Breaking Expectations is staff writer Danielle Allsop’s firsthand experience living with mental illness.
It seems like more and more national publications are introducing their readers to the reality that one in four Americans suffers from some type of mental illness, with one in seventeen suffering from a severe form, according to the National Alliance on Mental Illness (NAMI).
Last week, I picked up my monthly issue of Cosmopolitan from my mailbox, thinking I’d maybe learn how to make an at home bikini wax out of leftover candles. But to my surprise, an entire page was dedicated to a woman who shared her struggles of dealing with severe depression, and how it affected her relationship with her
Though I’m not married, nor am I close to being married, the thought of finding a partner, even a friend, who knows my faults (specifically my anxiety and bouts of depression) and accepts them, terrifies me.
I’ve always been hesitant to let people into my life because I’m afraid of the judgment that will come along with it. Even if you’ve “proven” that you’re not that type of person, I’m afraid you’ll abruptly leave my life, taking my secrets with you.
Those who can nonchalantly let people in and share their deepest, darkest secrets with acquaintances have always fascinated me. To be so confident with yourself and your past is a difficult thing to attain. Maybe it’s something you’re born with.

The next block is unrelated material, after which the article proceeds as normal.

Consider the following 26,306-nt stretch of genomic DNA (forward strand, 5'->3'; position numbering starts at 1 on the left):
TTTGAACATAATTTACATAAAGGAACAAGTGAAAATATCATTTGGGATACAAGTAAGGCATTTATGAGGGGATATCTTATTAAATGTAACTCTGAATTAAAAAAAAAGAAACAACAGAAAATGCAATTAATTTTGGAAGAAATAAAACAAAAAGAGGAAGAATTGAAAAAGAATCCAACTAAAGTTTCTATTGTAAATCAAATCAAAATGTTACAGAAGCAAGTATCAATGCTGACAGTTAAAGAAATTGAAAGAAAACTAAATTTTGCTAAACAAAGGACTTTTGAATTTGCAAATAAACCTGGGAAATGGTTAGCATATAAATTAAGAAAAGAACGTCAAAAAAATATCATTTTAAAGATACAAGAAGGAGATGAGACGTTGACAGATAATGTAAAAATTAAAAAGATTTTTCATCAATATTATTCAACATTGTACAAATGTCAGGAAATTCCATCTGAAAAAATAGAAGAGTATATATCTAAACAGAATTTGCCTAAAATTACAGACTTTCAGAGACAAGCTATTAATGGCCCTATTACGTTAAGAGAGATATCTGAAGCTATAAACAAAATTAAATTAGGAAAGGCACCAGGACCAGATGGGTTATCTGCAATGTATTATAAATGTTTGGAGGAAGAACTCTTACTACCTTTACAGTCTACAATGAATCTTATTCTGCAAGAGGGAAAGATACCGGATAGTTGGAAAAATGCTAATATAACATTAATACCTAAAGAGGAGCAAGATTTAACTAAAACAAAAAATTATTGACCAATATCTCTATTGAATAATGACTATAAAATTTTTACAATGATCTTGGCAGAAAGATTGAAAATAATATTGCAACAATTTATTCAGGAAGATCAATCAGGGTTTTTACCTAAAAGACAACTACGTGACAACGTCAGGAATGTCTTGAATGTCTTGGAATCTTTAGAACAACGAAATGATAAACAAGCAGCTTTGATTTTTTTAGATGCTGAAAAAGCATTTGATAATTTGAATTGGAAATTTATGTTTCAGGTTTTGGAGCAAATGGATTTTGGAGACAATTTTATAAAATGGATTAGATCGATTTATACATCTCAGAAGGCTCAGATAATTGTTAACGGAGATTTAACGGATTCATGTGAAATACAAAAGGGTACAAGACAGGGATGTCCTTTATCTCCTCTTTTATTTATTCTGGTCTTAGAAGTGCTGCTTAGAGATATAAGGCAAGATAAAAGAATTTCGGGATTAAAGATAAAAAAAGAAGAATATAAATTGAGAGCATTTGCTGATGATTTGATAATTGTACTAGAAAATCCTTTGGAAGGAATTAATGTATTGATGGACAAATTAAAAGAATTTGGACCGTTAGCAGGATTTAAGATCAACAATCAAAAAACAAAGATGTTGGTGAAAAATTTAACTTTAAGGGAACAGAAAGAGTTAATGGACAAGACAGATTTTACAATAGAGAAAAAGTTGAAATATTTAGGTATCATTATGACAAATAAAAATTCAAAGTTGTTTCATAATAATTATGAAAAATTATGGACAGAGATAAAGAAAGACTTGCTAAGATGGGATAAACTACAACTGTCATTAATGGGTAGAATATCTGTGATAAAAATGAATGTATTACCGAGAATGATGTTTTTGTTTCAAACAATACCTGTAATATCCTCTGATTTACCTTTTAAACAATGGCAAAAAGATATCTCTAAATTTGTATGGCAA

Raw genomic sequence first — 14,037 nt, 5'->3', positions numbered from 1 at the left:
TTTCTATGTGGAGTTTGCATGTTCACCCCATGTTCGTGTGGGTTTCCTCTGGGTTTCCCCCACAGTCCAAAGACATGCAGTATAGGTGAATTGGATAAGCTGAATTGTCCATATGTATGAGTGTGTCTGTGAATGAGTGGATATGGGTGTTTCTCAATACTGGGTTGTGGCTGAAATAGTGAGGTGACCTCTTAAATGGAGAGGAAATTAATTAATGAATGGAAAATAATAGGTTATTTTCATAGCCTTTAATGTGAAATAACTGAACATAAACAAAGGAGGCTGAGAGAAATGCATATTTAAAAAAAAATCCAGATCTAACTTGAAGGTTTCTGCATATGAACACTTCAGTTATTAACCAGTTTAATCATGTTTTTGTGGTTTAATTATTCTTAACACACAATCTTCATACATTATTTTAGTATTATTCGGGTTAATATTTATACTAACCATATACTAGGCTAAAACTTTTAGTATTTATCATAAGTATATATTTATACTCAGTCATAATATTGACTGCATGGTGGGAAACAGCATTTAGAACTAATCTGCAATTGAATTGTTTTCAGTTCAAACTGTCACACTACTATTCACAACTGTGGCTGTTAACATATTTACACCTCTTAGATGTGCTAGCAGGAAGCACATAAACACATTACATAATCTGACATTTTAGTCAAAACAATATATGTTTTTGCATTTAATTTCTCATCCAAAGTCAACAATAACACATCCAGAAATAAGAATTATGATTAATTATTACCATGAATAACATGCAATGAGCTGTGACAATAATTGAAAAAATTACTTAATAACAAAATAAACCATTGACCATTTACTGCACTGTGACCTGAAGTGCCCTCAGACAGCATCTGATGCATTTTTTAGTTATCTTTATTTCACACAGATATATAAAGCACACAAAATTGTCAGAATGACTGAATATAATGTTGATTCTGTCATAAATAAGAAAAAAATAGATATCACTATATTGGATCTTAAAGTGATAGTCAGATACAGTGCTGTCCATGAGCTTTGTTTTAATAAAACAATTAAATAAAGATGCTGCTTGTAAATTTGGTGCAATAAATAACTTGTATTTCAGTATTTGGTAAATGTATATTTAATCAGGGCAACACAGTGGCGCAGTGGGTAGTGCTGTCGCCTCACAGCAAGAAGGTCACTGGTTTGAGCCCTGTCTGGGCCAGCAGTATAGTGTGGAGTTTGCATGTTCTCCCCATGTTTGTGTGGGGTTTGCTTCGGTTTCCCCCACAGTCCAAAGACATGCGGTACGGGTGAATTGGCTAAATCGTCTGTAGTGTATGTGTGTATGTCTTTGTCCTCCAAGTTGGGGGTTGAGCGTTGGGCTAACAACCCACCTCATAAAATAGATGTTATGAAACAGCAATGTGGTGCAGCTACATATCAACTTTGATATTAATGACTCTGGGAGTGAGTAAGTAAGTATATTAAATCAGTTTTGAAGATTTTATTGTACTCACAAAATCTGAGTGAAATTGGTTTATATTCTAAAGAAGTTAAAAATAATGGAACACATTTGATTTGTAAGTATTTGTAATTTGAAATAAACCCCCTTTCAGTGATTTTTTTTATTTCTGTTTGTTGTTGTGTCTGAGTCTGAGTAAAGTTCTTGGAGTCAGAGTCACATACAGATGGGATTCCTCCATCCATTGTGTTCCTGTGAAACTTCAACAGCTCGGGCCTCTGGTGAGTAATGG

The most important thing is to be okay with who you are. As cliché as it sounds, until you accept yourself, including your talents and faults, you won’t be able to completely open up to those around you.
The author of the Cosmo article had an epiphany after going off of her medication while pregnant.
“That experience finally made me accept that depression didn’t make me defective — it was just part of who I was,” she said.
Sometimes, it takes an “Ah-ha” moment to realize who you really are, and be okay with it. Though I haven’t had that moment yet, I’m working everyday to figure it out.